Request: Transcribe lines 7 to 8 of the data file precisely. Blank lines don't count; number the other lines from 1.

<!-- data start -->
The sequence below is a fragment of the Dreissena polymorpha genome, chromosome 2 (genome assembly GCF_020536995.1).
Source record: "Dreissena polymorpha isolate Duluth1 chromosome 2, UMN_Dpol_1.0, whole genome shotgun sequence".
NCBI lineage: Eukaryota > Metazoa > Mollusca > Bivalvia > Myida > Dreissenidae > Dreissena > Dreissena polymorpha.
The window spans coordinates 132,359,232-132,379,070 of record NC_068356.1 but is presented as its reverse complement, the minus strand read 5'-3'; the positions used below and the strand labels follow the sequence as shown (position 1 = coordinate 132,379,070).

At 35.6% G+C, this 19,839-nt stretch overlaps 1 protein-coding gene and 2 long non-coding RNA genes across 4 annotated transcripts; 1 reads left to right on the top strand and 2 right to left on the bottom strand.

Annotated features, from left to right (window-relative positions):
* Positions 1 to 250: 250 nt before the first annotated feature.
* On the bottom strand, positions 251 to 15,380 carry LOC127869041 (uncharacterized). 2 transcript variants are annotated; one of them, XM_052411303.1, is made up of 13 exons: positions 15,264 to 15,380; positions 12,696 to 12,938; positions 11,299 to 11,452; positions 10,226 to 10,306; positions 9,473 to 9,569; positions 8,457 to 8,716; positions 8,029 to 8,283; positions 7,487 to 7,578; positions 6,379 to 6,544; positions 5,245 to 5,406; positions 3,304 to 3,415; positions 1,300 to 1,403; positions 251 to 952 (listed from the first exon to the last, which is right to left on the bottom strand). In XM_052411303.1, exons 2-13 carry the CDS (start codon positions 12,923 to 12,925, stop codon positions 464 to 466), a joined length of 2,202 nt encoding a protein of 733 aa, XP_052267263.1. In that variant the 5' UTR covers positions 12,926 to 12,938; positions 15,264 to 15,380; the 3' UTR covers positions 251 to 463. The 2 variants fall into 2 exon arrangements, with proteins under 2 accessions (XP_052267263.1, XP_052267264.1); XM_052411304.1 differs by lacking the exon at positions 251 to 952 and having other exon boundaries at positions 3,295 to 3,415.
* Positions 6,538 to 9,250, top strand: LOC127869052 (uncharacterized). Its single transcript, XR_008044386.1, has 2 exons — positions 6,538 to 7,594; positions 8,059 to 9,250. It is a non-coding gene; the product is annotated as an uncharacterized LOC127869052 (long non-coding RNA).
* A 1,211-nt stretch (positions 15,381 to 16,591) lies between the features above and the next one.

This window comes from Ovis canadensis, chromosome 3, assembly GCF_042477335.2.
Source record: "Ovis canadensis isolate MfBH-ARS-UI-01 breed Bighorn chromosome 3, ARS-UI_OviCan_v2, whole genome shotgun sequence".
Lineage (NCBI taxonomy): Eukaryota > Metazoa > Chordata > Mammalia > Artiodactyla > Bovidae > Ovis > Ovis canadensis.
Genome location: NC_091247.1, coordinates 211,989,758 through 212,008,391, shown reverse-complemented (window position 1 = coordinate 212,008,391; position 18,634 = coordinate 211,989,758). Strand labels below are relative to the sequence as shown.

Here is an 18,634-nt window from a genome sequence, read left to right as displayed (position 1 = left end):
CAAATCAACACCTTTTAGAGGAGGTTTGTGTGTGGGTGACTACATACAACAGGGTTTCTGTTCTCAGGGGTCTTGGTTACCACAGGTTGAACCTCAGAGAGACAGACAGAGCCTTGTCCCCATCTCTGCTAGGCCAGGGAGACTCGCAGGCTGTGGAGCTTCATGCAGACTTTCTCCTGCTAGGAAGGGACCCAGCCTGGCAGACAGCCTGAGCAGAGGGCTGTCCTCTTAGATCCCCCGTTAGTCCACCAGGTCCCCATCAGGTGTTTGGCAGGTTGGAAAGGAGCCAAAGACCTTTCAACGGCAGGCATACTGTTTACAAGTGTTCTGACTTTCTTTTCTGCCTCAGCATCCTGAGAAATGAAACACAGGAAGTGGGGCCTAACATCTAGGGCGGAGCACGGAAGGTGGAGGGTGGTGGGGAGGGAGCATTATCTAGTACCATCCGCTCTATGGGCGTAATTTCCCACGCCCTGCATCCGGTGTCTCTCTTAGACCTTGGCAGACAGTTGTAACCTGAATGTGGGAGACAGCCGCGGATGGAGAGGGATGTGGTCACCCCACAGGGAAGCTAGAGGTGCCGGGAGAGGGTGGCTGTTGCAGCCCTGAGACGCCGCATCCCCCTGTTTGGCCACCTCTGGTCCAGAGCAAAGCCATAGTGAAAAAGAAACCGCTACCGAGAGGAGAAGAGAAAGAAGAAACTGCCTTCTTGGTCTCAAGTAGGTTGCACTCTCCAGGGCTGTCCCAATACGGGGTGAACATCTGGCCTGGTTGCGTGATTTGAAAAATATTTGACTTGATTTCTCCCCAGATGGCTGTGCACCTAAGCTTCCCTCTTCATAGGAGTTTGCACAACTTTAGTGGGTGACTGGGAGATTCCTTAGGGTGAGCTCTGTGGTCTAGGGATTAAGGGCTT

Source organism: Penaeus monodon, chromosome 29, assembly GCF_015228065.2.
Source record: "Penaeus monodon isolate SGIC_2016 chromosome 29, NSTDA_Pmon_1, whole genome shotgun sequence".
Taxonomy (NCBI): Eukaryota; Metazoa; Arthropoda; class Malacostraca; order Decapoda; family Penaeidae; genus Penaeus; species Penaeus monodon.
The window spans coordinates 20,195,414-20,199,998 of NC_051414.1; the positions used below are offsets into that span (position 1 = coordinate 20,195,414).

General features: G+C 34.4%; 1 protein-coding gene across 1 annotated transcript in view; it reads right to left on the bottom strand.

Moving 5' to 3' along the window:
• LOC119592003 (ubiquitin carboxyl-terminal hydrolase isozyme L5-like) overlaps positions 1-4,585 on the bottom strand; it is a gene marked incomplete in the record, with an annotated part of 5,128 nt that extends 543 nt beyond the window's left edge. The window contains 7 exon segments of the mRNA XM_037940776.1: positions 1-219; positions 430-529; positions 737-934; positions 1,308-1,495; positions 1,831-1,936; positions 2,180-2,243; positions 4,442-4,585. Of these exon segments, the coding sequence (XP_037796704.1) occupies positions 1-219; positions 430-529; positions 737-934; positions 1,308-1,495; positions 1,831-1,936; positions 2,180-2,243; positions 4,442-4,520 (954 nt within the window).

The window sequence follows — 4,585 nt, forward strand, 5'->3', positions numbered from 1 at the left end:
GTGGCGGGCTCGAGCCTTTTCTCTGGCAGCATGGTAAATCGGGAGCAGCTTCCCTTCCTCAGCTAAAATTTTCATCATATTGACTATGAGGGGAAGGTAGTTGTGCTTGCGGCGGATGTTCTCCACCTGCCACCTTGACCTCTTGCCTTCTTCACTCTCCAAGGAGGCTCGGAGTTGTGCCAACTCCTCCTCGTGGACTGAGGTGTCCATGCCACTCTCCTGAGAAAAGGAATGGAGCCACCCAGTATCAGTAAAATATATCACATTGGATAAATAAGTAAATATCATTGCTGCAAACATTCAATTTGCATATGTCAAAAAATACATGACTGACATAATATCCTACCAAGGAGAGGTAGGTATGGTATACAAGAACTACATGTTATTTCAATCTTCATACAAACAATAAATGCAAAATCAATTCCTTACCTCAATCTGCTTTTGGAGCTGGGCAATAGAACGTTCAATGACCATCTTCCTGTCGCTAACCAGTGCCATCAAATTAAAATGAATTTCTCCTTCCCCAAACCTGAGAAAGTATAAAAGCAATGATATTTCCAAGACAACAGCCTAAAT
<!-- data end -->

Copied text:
* Positions 1 to 250: 250 nt before the first annotated feature.
* On the bottom strand, positions 251 to 15,380 carry LOC127869041 (uncharacterized). 2 transcript variants are annotated; one of them, XM_052411303.1, is made up of 13 exons: positions 15,264 to 15,380; positions 12,696 to 12,938; positions 11,299 to 11,452; positions 10,226 to 10,306; positions 9,473 to 9,569; positions 8,457 to 8,716; positions 8,029 to 8,283; positions 7,487 to 7,578; positions 6,379 to 6,544; positions 5,245 to 5,406; positions 3,304 to 3,415; positions 1,300 to 1,403; positions 251 to 952 (listed from the first exon to the last, which is right to left on the bottom strand). In XM_052411303.1, exons 2-13 carry the CDS (start codon positions 12,923 to 12,925, stop codon positions 464 to 466), a joined length of 2,202 nt encoding a protein of 733 aa, XP_052267263.1. In that variant the 5' UTR covers positions 12,926 to 12,938; positions 15,264 to 15,380; the 3' UTR covers positions 251 to 463. The 2 variants fall into 2 exon arrangements, with proteins under 2 accessions (XP_052267263.1, XP_052267264.1); XM_052411304.1 differs by lacking the exon at positions 251 to 952 and having other exon boundaries at positions 3,295 to 3,415.